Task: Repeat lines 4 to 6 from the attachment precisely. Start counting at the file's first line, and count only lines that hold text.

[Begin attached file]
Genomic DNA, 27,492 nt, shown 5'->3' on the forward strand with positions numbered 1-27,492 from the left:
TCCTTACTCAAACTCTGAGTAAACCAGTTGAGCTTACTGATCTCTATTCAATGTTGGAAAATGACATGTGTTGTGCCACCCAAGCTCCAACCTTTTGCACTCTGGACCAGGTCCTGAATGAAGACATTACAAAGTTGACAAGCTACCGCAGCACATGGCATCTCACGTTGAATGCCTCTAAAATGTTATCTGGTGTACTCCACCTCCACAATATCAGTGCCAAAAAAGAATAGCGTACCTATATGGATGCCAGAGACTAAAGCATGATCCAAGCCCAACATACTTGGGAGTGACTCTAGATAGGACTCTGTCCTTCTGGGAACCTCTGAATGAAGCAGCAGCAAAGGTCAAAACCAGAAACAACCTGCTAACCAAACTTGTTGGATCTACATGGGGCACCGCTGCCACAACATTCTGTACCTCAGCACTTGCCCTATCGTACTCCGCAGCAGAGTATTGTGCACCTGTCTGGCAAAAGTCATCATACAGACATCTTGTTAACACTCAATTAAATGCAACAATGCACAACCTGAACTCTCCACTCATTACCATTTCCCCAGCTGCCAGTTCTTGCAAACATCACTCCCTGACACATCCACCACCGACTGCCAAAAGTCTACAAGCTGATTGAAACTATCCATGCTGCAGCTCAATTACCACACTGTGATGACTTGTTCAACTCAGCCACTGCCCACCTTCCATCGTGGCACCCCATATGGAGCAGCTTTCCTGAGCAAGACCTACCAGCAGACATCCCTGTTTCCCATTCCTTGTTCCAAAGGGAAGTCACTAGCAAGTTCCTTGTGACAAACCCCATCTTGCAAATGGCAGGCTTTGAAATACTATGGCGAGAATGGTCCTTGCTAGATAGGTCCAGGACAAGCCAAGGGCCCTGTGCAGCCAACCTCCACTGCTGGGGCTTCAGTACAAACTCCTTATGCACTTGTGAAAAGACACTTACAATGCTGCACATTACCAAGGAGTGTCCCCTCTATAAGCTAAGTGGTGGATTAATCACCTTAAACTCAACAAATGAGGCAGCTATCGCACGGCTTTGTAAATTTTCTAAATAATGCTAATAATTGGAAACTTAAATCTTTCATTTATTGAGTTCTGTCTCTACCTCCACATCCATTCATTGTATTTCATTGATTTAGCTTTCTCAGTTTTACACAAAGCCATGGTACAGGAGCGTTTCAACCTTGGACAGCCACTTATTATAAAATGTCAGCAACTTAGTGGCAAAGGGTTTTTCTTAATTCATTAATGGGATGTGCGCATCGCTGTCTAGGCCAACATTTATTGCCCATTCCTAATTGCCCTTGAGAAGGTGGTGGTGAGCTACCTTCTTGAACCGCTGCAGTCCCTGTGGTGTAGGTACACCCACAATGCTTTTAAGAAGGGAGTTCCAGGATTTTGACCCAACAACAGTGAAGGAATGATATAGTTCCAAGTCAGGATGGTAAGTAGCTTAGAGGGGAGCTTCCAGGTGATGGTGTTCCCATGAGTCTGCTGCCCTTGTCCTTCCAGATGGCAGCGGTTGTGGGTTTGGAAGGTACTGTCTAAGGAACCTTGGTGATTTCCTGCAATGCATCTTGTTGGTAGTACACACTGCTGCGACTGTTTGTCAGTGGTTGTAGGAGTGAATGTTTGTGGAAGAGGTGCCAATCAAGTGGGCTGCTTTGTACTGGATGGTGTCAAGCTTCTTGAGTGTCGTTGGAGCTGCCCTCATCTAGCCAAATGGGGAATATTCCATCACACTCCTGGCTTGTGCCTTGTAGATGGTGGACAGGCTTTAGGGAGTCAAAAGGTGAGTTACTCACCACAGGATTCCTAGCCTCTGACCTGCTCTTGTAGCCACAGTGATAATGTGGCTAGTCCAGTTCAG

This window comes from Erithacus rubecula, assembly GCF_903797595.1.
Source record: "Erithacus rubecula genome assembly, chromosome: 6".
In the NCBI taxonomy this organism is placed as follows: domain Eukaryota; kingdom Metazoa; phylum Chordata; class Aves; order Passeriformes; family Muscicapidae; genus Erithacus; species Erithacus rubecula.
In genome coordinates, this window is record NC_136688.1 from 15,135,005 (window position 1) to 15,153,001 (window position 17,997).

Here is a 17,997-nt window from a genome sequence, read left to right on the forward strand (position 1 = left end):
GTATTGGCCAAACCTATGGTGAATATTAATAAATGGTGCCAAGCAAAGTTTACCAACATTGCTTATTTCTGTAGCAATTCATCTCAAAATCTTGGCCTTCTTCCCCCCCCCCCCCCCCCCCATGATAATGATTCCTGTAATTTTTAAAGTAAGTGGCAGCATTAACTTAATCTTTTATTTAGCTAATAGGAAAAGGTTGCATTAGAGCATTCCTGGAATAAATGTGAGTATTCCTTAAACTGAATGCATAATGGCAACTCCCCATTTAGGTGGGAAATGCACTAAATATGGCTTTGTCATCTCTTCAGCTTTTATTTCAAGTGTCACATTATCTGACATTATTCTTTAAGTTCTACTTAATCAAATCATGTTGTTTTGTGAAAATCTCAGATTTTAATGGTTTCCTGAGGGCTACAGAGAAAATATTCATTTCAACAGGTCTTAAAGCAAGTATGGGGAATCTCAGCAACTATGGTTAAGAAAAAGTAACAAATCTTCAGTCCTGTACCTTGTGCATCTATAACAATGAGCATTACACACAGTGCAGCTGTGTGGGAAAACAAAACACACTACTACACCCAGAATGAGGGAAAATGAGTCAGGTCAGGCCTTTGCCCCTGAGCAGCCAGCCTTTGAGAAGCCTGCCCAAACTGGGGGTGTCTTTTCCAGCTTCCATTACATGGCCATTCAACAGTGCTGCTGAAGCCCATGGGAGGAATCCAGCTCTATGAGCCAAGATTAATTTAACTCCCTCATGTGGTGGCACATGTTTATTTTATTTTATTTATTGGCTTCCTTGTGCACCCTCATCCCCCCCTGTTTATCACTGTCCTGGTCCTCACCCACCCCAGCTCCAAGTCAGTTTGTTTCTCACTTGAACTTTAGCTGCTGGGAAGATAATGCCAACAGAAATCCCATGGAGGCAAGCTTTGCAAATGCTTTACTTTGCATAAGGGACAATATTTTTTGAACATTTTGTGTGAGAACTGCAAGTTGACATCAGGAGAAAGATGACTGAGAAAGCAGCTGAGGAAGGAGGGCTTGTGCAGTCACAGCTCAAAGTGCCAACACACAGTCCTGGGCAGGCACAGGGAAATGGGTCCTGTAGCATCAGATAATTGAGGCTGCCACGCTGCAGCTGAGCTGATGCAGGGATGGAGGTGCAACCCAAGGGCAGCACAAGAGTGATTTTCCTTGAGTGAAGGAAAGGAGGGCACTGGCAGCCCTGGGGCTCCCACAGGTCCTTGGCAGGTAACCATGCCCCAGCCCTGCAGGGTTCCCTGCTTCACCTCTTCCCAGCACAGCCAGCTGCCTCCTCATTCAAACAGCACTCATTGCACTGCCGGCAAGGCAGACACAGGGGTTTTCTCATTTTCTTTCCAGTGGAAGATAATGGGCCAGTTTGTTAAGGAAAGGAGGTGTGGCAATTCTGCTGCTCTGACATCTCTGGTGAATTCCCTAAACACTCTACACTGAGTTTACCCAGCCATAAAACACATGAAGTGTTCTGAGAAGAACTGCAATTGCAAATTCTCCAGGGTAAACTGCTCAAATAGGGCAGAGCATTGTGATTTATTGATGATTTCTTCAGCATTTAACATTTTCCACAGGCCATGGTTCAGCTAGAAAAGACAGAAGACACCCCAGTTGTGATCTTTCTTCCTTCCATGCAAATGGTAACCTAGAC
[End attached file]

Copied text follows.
Source record: "Erithacus rubecula genome assembly, chromosome: 6".
In the NCBI taxonomy this organism is placed as follows: domain Eukaryota; kingdom Metazoa; phylum Chordata; class Aves; order Passeriformes; family Muscicapidae; genus Erithacus; species Erithacus rubecula.
In genome coordinates, this window is record NC_136688.1 from 15,135,005 (window position 1) to 15,153,001 (window position 17,997).